hindi film music

Behind bars but still free to sing: the songs that perfectly capture the state of confinement

From ‘Do Aankhen Barah Haath’ to ‘Qaidi Band’ and ‘Lucknow Central’, the songs that perfectly express literal and metaphysical imprisonment.

In most Hindi films, there is plenty of action going on behind bars. Hefty men placed in custody, such as Sunny Deol, have rattled the bars in anger; conspiracies and escape plans are hatched, as in Sholay; politicians and gang leaders have held court within the premises.

There are various kinds of confinement, of course. Sanjeev Kumar in Khilona struggles with mental illness as well as physical confinement in Khilona Jan Kar.

Young lovers have been restrained in their rooms and prevented from leaving on pain of serious injury, usually to the legs. Sometimes, whips and sticks are employed. In some cases, the victims get through the ordeal with remarkable aplomb, as Madhuri Dixit did, swinging to Ek Do Teen in Tezaab, not missing a single step.

And in Tridev, three nubile young women, held in the villains’ den, perform, with impeccably synchronised movements, the song that became an anthem in the late 1980s.

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Gajar Ne Kiya Hai Ishara, Tridev (1989).

Non-state actors have also detained heroes for political reasons, but such captivity has rarely resulted in musical protest. One exception is Roja, in which Arvind Swamy plays a just-married scientist visiting Kashmir, where he is kidnapped by an armed group. There, confined to a hut, looking out at snow-capped terrain, he sets aside his nationalist feeling and his befuddlement about the complexity of the Kashmir situation and launches into a ballad to his new wife. The lyrics, translated from the original Tamil, are clumsy, but the score, springing from raag Desh and sung to perfection by SP Balasubrahmanyam, placed composer AR Rahman firmly in the spotlight in Hindi filmdom.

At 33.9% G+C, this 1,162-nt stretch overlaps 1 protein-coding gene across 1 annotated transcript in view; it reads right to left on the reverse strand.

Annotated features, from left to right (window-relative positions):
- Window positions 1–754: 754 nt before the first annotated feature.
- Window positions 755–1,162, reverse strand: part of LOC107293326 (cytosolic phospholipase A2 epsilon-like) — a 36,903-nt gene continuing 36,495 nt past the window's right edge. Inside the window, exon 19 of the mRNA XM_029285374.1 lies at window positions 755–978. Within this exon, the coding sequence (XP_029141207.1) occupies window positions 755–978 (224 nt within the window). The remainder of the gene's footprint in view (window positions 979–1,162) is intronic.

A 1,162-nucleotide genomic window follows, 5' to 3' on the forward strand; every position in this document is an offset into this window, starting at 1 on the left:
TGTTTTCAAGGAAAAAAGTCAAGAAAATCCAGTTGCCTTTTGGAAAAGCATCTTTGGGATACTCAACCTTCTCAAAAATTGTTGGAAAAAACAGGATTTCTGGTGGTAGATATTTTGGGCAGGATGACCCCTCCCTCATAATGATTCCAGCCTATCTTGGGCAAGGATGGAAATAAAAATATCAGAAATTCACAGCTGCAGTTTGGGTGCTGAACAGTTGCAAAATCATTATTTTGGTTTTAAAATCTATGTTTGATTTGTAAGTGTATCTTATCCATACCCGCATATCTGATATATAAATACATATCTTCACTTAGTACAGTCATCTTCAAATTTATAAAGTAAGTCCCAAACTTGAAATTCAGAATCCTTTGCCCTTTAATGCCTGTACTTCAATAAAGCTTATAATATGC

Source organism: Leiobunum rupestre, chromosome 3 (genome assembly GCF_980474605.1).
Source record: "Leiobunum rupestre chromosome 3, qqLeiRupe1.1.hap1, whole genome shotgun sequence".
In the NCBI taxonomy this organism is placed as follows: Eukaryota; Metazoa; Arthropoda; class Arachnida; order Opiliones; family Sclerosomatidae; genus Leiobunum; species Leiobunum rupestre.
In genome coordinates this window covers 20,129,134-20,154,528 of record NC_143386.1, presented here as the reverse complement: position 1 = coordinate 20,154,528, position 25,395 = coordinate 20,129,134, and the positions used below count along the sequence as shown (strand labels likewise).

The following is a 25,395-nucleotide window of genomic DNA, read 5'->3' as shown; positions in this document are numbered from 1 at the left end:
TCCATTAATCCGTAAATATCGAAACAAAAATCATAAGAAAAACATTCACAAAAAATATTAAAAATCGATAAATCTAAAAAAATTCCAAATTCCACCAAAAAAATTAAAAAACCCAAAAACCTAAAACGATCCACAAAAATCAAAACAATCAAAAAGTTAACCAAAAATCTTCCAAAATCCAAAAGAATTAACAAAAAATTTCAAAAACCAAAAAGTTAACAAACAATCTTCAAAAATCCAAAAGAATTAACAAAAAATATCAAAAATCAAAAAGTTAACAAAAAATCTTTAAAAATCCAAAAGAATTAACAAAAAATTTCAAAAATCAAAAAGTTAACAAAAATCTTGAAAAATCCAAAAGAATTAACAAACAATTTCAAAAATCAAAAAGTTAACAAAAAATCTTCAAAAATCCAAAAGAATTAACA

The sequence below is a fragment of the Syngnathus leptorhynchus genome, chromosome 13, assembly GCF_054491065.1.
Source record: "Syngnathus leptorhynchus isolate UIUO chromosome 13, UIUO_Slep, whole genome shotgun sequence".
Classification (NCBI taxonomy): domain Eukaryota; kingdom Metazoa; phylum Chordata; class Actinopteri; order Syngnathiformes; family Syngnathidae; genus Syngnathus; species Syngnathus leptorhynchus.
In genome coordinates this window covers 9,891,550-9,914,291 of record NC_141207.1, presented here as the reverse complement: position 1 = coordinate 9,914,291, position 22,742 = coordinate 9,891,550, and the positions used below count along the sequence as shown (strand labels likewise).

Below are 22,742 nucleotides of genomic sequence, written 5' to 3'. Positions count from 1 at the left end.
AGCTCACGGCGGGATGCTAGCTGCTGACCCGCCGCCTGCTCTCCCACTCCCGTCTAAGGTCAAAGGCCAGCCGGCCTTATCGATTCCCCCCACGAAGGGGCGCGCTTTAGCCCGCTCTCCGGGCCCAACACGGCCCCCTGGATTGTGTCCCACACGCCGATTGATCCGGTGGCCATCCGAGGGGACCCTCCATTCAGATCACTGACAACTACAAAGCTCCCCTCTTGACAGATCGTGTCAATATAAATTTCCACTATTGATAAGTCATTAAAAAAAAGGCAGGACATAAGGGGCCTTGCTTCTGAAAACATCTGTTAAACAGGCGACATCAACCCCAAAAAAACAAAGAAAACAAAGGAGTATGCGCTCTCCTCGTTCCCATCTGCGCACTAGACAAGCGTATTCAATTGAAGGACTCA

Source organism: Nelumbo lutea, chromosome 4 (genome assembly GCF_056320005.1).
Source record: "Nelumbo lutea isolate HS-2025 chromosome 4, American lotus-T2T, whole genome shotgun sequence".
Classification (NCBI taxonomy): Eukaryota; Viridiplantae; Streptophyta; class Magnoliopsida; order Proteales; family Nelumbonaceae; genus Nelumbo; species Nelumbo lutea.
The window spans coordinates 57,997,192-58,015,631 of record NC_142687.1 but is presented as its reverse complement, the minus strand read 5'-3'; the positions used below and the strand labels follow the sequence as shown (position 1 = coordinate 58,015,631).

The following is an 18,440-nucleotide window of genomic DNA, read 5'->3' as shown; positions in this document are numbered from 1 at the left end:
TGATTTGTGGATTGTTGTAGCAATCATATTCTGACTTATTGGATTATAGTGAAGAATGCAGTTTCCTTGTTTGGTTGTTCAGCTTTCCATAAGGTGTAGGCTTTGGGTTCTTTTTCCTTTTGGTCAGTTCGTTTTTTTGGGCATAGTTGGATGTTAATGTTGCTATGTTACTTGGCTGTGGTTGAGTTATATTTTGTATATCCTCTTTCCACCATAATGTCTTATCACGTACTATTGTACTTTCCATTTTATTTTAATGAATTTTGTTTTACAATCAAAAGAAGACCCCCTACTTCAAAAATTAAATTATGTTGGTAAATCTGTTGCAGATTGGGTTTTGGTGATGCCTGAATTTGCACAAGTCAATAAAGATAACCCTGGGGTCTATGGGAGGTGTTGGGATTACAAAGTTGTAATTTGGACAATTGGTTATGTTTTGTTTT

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Roja Jaanemann, Roja (1992).

Incarceration by the state, however, is a different story, and it appears that only three kinds of people have been hauled into prisons and have gone on to sing eloquently about it.

The first kind are the ones in love and made to suffer for it, not just by society but by the mighty power of the state. In poor, naive Anarkali’s case, it was the entire Mughal apparatus that did her in. In these two classics from Mughal-E-Azam classic, written by Shakeel Badayuni and scored by Naushad, a shackled, exhausted woman describes her fate. Mohabbat Ki Jhoothi Kahani, in raag Darbari Kaanada, unusually, begins with any instrumental or vocal prelude – it is a lament rendered with childlike incredulity.

I didn’t watch out, didn’t stop to think, she cries. Your love proved to be my undoing.

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Mohabbat Ki Jhoothi Kahani, Mughal-e-Azam (1960).

Beqas Pe Karam Kijiye, set to raag Kedar, on the other hand is a more formal complaint, a fariyaad, evoked in the prelude. It is also a naat, a prayer to Prophet Mohammed, as Raju Bharatan explains, quoting the composer himself, in Naushadnama: The Life and Music of Naushad. Come to my aid now, the forlorn Anarkali pleads, save this sinking ship. Singer Lata Mangeshar excels in both songs, “setting the mood”, as the composer termed it. One, a brisk protest, another, a more delicate supplication.

The second category includes songs of patriotism, usually in the context of the freedom movement. Among those, Sarfaroshi Ki Tamanna is distinctive – written as a rallying cry by Bismil Azimabadi and popularised by freedom fighter Ramprasad Bismil, it was first used in Shaheed (1965), scored by Prem Dhawan and performed by Mohammed Rafi, Manna Dey and Rajendra Mehta.